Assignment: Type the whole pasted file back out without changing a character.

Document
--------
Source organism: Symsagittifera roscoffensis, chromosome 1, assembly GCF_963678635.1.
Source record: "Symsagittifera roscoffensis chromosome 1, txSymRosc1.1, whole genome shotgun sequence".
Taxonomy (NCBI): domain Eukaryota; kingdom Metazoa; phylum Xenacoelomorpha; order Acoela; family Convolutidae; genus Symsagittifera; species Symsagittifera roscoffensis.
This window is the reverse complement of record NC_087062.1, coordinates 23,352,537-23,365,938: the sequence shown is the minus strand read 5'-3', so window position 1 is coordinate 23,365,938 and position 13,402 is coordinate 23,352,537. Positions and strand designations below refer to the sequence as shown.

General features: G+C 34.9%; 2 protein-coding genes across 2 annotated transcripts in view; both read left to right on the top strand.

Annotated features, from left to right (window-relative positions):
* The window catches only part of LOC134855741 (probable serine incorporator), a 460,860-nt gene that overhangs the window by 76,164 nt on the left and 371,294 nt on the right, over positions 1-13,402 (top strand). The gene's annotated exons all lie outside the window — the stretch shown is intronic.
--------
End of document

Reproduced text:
Source organism: Symsagittifera roscoffensis, chromosome 1, assembly GCF_963678635.1.
Source record: "Symsagittifera roscoffensis chromosome 1, txSymRosc1.1, whole genome shotgun sequence".
Taxonomy (NCBI): domain Eukaryota; kingdom Metazoa; phylum Xenacoelomorpha; order Acoela; family Convolutidae; genus Symsagittifera; species Symsagittifera roscoffensis.
This window is the reverse complement of record NC_087062.1, coordinates 23,352,537-23,365,938: the sequence shown is the minus strand read 5'-3', so window position 1 is coordinate 23,365,938 and position 13,402 is coordinate 23,352,537. Positions and strand designations below refer to the sequence as shown.

General features: G+C 34.9%; 2 protein-coding genes across 2 annotated transcripts in view; both read left to right on the top strand.

Annotated features, from left to right (window-relative positions):
* The window catches only part of LOC134855741 (probable serine incorporator), a 460,860-nt gene that overhangs the window by 76,164 nt on the left and 371,294 nt on the right, over positions 1-13,402 (top strand). The gene's annotated exons all lie outside the window — the stretch shown is intronic.